The way this novel is written is incredible – Stace is an amazing writer and the composition of his words is nothing short of beautiful. I felt entranced from the beginning, and I found that my focus was kept the whole way through to the end. The construction of the novel is intelligent and effective; over 577 pages I never once felt the novel was boring or veering off onto unnecessary tangents. Stace keeps readers wanting more – not just by the way the plot unfolds or the antics of the captivating characters - but by the often puzzling narrative voice that talks us through the various events.
 
At it’s heart, the story is one about family and human nature, and how the two can cross over in quite explosive and heart breaking ways. It is also very much about the journey you embark on through life as you start to truly know yourself, and exploring every element that makes you who you are. Through so many subtle and not so subtle incidents, Stace demonstrates the fact that this sense of self is something humans consciously and subconsciously explore from a very young age, and continue to do so their entire lives.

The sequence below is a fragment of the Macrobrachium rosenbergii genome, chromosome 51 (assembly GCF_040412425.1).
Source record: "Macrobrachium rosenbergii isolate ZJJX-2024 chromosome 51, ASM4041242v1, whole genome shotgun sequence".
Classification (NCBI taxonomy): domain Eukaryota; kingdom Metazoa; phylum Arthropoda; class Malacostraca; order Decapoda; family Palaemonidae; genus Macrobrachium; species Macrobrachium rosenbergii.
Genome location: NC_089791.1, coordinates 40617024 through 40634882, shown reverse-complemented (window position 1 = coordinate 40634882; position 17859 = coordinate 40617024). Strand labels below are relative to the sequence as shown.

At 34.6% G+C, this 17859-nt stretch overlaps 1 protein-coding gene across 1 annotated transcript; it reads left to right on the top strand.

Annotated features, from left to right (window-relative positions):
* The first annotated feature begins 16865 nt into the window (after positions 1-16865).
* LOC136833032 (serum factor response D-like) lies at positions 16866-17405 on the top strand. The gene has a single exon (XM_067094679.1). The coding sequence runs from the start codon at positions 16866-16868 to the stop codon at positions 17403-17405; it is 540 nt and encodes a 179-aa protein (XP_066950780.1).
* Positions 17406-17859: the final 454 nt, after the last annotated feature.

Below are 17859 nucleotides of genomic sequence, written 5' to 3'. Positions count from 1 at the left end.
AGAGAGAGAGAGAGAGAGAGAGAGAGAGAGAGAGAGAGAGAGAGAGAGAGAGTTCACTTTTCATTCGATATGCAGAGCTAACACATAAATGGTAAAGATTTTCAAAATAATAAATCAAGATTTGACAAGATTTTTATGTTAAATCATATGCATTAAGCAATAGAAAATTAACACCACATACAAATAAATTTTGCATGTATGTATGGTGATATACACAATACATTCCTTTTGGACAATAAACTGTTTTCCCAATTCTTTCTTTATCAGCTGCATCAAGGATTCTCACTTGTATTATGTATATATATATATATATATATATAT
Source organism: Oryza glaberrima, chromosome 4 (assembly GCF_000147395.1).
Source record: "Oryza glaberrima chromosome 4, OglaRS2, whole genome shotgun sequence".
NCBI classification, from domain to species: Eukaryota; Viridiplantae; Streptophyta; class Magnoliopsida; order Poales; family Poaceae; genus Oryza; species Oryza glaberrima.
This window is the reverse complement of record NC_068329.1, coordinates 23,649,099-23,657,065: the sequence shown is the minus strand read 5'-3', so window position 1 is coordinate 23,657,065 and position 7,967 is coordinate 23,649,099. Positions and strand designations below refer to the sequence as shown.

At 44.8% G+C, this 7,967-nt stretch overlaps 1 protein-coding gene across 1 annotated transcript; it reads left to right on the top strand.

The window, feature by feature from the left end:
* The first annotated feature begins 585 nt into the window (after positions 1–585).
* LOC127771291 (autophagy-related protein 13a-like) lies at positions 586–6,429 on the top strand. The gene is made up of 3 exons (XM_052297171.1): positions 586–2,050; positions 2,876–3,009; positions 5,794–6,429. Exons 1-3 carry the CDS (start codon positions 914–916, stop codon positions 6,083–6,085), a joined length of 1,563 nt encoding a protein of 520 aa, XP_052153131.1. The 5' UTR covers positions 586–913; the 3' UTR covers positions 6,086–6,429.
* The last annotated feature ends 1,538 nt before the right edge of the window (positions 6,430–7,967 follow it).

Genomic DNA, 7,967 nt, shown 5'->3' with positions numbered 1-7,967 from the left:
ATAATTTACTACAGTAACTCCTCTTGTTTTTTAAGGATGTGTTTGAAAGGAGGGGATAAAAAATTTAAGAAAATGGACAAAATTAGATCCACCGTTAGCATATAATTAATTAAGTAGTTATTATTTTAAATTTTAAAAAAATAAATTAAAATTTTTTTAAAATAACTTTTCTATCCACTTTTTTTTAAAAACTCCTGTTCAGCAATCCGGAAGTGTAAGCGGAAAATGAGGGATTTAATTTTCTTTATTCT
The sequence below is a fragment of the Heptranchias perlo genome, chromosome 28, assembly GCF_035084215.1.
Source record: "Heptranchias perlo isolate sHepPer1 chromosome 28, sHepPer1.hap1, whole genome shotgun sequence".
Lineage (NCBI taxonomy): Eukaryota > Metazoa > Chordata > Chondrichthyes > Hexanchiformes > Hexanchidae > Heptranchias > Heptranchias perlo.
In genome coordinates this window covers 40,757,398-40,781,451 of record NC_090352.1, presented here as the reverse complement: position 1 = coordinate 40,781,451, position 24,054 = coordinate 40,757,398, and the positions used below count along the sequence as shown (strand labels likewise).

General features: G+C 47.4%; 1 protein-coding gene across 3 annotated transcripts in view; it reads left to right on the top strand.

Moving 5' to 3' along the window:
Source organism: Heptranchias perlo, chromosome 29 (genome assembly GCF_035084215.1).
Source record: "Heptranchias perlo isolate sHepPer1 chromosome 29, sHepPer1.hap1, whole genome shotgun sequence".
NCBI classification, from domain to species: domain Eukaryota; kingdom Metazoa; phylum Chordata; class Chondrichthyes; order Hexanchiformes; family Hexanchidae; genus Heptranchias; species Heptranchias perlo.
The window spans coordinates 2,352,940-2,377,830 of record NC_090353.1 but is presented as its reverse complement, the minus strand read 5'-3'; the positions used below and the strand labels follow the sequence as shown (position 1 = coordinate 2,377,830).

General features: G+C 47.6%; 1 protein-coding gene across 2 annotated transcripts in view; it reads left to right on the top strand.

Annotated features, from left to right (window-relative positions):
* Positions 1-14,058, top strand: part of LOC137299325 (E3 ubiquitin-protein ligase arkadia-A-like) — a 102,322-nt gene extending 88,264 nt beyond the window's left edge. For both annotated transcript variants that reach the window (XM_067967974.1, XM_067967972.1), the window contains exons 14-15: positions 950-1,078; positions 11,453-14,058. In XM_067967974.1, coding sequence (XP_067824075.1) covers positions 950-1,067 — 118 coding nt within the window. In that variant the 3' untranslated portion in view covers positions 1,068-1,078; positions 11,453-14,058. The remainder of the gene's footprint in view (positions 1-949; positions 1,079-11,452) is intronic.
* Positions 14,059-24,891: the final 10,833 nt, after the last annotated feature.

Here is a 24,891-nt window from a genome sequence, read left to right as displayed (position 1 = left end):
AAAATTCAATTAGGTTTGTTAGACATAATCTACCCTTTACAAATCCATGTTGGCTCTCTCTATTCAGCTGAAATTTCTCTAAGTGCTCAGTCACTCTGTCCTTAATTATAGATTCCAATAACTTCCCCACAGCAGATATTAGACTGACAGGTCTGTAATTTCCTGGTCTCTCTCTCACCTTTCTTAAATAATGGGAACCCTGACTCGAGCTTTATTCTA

I did find the ending to be a little too neat and tidy, but it almost doesn’t mater because of the important journey that Rose undertakes across the novel. The mysterious tone surrounding her life and the true reality of her situation never fully leaves, and I think that’s a nice touch despite the satisfying end to her story. There are some incredibly dark passages that Stace delivers in haunting style, but there is also a vast amount of delicate humour – some of which genuinely made me laugh out loud – and so it is difficult to come to the end of the reading experience and not feel like you’ve been on an emotional rollercoaster!

Transgenderism, Feelings and Gender Roles